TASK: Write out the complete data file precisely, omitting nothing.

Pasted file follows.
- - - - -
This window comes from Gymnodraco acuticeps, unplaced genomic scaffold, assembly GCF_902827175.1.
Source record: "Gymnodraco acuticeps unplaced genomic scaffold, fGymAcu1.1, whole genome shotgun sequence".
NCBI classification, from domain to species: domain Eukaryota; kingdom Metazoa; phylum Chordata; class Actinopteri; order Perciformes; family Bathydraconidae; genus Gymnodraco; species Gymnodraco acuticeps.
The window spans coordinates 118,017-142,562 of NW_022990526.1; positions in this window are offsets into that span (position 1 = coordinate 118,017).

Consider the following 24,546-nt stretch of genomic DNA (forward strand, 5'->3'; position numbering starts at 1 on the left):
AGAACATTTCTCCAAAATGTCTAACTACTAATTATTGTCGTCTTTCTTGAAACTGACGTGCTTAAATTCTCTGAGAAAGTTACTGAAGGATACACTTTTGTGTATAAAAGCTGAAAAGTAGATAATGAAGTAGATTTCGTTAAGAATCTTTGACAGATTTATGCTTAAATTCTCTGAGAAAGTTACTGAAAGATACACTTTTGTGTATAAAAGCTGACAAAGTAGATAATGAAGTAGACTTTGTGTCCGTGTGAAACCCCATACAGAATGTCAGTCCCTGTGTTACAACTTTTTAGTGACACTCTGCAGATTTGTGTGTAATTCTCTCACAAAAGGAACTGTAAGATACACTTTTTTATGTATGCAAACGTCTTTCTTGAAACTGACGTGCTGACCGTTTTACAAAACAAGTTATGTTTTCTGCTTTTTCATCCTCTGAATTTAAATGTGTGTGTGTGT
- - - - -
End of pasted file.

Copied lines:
This window comes from Gymnodraco acuticeps, unplaced genomic scaffold, assembly GCF_902827175.1.
Source record: "Gymnodraco acuticeps unplaced genomic scaffold, fGymAcu1.1, whole genome shotgun sequence".
NCBI classification, from domain to species: domain Eukaryota; kingdom Metazoa; phylum Chordata; class Actinopteri; order Perciformes; family Bathydraconidae; genus Gymnodraco; species Gymnodraco acuticeps.
The window spans coordinates 118,017-142,562 of NW_022990526.1; positions in this window are offsets into that span (position 1 = coordinate 118,017).

Consider the following 24,546-nt stretch of genomic DNA (forward strand, 5'->3'; position numbering starts at 1 on the left):
AGAACATTTCTCCAAAATGTCTAACTACTAATTATTGTCGTCTTTCTTGAAACTGACGTGCTTAAATTCTCTGAGAAAGTTACTGAAGGATACACTTTTGTGTATAAAAGCTGAAAAGTAGATAATGAAGTAGATTTCGTTAAGAATCTTTGACAGATTTATGCTTAAATTCTCTGAGAAAGTTACTGAAAGATACACTTTTGTGTATAAAAGCTGACAAAGTAGATAATGAAGTAGACTTTGTGTCCGTGTGAAACCCCATACAGAATGTCAGTCCCTGTGTTACAACTTTTTAGTGACACTCTGCAGATTTGTGTGTAATTCTCTCACAAAAGGAACTGTAAGATACACTTTTTTATGTATGCAAACGTCTTTCTTGAAACTGACGTGCTGACCGTTTTACAAAACAAGTTATGTTTTCTGCTTTTTCATCCTCTGAATTTAAATGTGTGTGTGTGT